Things have been busy lately. One of the things I am working on is a series of paintings on my newly minted Wall of Shame. For those of you unfamiliar with my strangely titled work space, I like to display a row of blank canvasses on a wall that I can see frequently. The sight of those empty canvasses is enough to shame me into finishing them... hence the name.
Over the holidays, I was dragging my feet to get started on a series of work that are solely drafted by me. I realized I needed something compelling to get me going. After taking stock of what was lacking and I realized I needed some boundaries. Taking my cue from how people typically feel in the beginning of January, I decided to put myself on a bit of a diet. Over the years, flashy tubes of paints have been making their home more and more in my studio. While I love colour, I feel like I’ve been seduced with vibrant rainbows, living in a place where the hue saturation is always set to the loudest volume. This is where my diet from colour comes in – my palette cleanse.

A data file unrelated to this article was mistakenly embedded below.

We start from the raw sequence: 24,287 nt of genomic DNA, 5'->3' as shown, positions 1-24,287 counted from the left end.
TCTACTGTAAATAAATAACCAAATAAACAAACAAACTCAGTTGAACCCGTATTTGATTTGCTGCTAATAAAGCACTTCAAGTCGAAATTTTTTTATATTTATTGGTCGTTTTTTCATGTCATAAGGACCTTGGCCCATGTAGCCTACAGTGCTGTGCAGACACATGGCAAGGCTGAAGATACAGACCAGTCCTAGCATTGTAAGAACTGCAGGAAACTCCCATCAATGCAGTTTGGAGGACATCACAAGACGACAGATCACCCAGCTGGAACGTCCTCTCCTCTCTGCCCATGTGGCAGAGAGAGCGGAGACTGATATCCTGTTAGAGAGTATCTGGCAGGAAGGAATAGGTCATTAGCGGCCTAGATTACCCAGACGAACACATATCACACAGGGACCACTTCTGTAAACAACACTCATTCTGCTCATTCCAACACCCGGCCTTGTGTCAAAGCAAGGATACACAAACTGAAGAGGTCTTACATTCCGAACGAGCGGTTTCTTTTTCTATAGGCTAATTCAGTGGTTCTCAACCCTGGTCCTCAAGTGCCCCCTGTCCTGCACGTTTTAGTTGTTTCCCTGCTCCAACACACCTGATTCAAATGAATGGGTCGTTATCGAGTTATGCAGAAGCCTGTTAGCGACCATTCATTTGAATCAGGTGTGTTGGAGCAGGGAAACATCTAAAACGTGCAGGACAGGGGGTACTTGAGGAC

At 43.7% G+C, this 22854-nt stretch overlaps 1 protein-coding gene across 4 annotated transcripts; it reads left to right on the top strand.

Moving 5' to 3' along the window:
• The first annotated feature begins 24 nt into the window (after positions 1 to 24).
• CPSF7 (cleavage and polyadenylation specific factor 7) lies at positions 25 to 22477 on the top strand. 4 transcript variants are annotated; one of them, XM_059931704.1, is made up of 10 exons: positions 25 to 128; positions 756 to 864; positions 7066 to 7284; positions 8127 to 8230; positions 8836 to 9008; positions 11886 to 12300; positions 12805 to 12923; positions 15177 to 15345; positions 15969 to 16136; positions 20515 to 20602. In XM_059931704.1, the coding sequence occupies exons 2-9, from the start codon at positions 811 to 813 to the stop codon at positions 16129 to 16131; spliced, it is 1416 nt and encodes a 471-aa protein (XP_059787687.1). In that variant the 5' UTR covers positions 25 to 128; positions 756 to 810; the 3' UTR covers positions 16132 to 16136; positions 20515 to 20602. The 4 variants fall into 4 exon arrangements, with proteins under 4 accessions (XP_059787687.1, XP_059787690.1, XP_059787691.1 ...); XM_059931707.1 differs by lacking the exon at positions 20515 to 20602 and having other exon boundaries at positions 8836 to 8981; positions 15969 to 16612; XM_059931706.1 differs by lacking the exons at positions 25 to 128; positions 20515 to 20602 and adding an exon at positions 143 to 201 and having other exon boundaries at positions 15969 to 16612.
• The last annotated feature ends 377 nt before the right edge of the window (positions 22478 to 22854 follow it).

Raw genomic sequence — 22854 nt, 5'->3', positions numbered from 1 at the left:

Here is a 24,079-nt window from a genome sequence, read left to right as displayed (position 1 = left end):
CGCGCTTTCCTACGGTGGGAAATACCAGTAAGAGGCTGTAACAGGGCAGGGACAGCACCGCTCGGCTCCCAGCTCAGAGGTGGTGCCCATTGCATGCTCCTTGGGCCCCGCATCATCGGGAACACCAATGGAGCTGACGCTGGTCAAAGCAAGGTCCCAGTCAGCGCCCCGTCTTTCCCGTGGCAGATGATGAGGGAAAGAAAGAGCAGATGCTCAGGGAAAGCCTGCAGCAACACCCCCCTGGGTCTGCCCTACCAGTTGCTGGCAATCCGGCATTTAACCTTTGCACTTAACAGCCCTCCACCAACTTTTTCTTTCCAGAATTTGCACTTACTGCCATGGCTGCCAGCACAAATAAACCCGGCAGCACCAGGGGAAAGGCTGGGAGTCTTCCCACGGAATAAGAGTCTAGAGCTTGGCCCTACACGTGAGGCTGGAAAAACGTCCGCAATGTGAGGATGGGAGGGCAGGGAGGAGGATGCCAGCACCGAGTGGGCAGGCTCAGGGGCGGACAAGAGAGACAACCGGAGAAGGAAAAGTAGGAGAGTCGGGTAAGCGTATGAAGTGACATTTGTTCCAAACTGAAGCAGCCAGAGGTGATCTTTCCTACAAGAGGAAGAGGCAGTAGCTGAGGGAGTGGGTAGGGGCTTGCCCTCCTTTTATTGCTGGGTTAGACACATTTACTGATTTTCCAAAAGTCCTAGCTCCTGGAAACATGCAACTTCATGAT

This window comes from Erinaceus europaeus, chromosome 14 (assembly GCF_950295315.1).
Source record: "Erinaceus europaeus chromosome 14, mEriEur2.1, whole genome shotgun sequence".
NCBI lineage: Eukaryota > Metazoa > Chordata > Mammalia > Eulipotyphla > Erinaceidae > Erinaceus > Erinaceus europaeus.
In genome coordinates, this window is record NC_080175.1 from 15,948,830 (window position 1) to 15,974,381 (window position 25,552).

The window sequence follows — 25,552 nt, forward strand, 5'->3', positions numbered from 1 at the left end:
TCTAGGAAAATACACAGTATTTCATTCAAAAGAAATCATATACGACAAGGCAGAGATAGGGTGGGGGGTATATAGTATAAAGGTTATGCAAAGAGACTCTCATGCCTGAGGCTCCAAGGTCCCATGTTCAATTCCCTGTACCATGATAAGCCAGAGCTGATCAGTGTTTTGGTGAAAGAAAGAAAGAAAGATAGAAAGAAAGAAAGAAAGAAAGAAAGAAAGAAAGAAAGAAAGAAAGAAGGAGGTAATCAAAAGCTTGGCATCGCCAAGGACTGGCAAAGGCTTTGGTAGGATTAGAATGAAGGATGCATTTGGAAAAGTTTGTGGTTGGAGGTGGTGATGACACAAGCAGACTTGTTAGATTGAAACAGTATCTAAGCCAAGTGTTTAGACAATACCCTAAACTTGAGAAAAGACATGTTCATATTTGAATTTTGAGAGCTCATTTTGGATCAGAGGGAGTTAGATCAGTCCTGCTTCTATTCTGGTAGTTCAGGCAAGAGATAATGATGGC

When I first learned to paint, we were restricted to a limited palette for years and years, mixing everything as close as we could with only a small choice of colour. I am very thankful for those years because I am pretty accurate when forced into it. My latest studio work will be a return to my roots, executed with a 5 tube palette of yellow, red, blue, umber and white. I’m still tweaking the exact hues and I may experiment with an even more limited palette later on, but for now this works.
As I’ve been working like this for the past couple weeks, already I’m feeling refreshed. Having to pay closer attention to the values, stretching myself to mix greys that aren’t too muddy and spending more time composing the layout are all benefitting my work. I just booked a show at the Cochrane Ranchehouse in March where I plan to debut some of these pieces.
My work outside the studio is not necessarily going to follow those rules. This weekend, I am honoured to be painting live at the Airdrie Mayor’s Night of the Arts (tickets available here) and I might be sneaking some tubes of green and violet with me!